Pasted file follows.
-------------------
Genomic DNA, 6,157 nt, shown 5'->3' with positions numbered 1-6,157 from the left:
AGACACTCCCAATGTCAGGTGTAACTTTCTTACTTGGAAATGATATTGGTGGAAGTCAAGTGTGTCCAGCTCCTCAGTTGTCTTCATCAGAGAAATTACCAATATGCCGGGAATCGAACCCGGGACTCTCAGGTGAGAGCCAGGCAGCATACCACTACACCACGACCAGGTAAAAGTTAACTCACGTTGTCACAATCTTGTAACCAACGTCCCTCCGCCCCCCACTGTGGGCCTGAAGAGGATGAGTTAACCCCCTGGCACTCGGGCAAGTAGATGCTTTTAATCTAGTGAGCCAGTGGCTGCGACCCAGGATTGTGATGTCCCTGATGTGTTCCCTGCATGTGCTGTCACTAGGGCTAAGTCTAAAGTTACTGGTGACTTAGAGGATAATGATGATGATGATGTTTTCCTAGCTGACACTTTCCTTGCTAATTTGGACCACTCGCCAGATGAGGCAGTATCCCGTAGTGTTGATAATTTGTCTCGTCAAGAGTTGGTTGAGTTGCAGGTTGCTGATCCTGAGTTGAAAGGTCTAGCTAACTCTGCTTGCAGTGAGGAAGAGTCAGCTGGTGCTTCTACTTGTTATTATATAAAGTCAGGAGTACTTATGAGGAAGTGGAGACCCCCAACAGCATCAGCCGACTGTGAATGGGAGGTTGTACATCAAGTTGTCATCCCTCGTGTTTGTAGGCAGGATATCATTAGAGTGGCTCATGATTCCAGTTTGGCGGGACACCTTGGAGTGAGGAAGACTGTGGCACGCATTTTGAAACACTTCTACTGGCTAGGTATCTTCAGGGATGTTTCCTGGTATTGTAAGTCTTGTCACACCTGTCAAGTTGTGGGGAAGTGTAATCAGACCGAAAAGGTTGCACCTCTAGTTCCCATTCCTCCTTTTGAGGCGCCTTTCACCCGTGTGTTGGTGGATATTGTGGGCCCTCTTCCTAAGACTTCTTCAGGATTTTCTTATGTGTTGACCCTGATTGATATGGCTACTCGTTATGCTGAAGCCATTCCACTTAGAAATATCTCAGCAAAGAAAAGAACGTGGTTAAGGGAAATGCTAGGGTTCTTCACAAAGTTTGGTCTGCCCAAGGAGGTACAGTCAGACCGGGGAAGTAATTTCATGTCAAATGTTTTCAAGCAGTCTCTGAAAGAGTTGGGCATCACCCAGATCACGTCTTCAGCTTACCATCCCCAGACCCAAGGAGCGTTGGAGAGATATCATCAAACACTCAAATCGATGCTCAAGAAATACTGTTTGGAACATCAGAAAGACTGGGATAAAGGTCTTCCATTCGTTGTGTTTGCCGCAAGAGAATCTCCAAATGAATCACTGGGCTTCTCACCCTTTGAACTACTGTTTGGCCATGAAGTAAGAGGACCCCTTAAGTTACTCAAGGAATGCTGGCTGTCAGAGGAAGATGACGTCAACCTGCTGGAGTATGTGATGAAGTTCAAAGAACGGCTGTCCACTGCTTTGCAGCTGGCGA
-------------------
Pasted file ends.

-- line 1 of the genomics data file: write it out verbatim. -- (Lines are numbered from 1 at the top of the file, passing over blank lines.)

Genomic DNA, 6,157 nt, shown 5'->3' with positions numbered 1-6,157 from the left: